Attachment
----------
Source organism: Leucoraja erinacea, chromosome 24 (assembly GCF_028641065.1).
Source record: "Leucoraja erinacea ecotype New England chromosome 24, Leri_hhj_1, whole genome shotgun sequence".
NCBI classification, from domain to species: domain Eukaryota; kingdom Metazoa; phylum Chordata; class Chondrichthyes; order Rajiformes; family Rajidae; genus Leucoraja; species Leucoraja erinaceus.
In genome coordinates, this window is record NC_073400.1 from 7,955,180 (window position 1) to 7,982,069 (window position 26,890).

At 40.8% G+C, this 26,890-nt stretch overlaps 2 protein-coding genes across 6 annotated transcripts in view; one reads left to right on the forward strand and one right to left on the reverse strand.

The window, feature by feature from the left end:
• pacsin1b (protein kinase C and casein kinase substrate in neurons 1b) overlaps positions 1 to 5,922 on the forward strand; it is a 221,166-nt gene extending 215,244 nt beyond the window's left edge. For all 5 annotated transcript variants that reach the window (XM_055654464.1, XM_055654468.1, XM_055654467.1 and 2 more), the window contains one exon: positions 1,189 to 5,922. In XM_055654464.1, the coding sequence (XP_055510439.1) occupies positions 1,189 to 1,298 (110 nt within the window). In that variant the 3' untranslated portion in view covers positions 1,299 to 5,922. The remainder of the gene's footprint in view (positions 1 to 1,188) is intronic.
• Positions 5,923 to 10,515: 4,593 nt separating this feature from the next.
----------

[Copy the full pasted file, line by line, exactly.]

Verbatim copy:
Source organism: Leucoraja erinacea, chromosome 24 (assembly GCF_028641065.1).
Source record: "Leucoraja erinacea ecotype New England chromosome 24, Leri_hhj_1, whole genome shotgun sequence".
NCBI classification, from domain to species: domain Eukaryota; kingdom Metazoa; phylum Chordata; class Chondrichthyes; order Rajiformes; family Rajidae; genus Leucoraja; species Leucoraja erinaceus.
In genome coordinates, this window is record NC_073400.1 from 7,955,180 (window position 1) to 7,982,069 (window position 26,890).

At 40.8% G+C, this 26,890-nt stretch overlaps 2 protein-coding genes across 6 annotated transcripts in view; one reads left to right on the forward strand and one right to left on the reverse strand.

The window, feature by feature from the left end:
• pacsin1b (protein kinase C and casein kinase substrate in neurons 1b) overlaps positions 1 to 5,922 on the forward strand; it is a 221,166-nt gene extending 215,244 nt beyond the window's left edge. For all 5 annotated transcript variants that reach the window (XM_055654464.1, XM_055654468.1, XM_055654467.1 and 2 more), the window contains one exon: positions 1,189 to 5,922. In XM_055654464.1, the coding sequence (XP_055510439.1) occupies positions 1,189 to 1,298 (110 nt within the window). In that variant the 3' untranslated portion in view covers positions 1,299 to 5,922. The remainder of the gene's footprint in view (positions 1 to 1,188) is intronic.
• Positions 5,923 to 10,515: 4,593 nt separating this feature from the next.